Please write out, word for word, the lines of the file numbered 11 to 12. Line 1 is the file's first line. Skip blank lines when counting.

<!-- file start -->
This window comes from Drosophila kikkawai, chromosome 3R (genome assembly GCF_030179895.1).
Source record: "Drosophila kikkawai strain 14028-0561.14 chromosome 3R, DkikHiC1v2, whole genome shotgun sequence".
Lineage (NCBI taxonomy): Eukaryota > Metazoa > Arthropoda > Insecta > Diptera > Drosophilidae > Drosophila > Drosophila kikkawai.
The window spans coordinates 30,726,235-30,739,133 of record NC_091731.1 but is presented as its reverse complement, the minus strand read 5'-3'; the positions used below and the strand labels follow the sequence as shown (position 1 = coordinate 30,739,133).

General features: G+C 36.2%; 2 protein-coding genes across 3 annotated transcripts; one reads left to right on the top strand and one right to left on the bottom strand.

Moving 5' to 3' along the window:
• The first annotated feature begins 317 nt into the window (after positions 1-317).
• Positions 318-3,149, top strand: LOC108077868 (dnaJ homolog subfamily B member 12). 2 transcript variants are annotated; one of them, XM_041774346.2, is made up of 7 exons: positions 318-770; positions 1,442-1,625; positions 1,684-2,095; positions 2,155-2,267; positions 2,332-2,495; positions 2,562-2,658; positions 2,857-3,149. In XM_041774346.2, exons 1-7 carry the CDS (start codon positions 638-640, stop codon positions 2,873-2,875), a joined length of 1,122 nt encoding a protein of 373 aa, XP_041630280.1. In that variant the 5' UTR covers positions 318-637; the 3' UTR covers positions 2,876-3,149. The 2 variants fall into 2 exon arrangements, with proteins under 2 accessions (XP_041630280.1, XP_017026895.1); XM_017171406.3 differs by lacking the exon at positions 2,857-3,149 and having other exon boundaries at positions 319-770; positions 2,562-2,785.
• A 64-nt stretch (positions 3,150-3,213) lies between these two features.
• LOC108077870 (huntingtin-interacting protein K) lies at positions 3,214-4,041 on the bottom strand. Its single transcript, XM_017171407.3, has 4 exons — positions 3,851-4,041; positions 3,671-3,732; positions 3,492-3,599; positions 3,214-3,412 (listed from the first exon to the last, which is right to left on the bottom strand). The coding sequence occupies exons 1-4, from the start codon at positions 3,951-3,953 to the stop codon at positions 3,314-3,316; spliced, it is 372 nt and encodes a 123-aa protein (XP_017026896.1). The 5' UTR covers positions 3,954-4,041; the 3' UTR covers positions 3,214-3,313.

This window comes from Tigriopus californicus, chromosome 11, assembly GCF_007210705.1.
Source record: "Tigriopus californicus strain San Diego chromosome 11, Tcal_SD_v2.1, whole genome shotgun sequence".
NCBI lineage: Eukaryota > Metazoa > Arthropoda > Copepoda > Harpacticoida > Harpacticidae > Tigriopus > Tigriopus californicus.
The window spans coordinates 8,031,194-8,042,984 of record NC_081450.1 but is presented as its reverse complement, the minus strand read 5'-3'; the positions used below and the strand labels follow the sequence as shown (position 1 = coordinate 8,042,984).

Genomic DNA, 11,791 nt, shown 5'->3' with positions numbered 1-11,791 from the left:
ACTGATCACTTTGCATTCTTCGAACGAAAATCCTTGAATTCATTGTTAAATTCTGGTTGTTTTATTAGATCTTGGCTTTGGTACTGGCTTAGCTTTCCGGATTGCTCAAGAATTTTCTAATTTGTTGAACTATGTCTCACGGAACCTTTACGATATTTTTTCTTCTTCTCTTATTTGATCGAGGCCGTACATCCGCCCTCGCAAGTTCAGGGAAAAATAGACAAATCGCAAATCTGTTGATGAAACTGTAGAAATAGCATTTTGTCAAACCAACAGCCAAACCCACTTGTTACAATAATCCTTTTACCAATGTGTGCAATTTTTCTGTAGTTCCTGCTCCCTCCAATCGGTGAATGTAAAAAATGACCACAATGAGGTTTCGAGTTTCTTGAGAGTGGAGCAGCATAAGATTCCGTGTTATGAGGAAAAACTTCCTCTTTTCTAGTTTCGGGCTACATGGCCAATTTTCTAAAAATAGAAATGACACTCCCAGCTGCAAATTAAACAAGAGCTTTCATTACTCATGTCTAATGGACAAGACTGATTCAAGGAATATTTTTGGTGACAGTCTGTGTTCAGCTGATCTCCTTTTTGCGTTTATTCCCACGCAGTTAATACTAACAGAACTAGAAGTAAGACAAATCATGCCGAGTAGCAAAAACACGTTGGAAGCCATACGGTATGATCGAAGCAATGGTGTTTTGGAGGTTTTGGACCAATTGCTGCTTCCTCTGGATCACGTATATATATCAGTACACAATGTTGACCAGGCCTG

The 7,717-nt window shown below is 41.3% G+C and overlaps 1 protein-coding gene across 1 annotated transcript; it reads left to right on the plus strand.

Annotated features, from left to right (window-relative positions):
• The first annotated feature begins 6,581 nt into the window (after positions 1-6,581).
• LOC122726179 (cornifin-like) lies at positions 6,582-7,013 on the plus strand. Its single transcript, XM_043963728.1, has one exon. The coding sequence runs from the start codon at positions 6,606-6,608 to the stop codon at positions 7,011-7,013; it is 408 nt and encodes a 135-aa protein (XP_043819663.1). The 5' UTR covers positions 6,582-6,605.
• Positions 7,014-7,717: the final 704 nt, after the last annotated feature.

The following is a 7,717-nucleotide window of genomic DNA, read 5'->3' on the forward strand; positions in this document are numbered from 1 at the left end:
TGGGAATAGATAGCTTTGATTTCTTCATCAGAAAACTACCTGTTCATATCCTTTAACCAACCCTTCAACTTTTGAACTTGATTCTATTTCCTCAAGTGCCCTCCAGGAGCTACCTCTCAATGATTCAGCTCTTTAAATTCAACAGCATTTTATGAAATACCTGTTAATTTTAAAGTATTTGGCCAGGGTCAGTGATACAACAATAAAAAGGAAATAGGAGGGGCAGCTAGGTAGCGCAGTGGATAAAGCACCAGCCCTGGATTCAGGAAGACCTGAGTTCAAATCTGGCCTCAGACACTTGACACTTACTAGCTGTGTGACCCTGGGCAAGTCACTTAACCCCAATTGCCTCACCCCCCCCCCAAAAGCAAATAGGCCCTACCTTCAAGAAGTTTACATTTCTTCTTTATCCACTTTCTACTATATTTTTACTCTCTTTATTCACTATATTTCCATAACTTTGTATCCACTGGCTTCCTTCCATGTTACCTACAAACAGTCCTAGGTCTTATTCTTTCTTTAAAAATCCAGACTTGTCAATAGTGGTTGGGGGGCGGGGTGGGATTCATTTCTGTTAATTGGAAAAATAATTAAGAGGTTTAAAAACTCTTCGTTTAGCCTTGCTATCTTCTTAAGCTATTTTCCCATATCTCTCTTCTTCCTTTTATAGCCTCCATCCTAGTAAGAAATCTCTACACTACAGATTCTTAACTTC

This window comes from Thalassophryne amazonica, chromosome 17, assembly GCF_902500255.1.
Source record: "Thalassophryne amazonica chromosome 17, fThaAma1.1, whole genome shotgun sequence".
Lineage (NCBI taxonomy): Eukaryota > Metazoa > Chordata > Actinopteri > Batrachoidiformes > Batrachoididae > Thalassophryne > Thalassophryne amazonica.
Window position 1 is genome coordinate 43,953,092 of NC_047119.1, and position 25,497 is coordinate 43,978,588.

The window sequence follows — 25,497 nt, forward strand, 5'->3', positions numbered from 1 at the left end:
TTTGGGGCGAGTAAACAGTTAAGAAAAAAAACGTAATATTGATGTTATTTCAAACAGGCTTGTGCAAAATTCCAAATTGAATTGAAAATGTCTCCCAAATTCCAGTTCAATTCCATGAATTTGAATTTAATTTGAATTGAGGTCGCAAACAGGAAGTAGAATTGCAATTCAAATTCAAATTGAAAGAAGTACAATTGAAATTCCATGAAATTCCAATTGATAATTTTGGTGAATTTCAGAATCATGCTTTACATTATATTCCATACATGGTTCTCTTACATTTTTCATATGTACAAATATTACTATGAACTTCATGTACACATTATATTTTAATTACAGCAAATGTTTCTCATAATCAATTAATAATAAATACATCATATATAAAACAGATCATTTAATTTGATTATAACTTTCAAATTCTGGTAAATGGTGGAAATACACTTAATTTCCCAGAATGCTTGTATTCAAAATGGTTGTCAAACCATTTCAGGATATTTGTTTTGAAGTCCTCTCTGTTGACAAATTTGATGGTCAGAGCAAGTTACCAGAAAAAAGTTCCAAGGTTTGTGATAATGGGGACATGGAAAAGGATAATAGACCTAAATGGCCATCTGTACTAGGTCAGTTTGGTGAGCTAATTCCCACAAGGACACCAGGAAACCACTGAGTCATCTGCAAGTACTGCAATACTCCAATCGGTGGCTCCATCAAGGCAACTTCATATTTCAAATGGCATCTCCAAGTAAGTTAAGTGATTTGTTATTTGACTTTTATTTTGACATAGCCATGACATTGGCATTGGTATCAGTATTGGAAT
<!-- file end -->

This window comes from Tigriopus californicus, chromosome 11, assembly GCF_007210705.1.
Source record: "Tigriopus californicus strain San Diego chromosome 11, Tcal_SD_v2.1, whole genome shotgun sequence".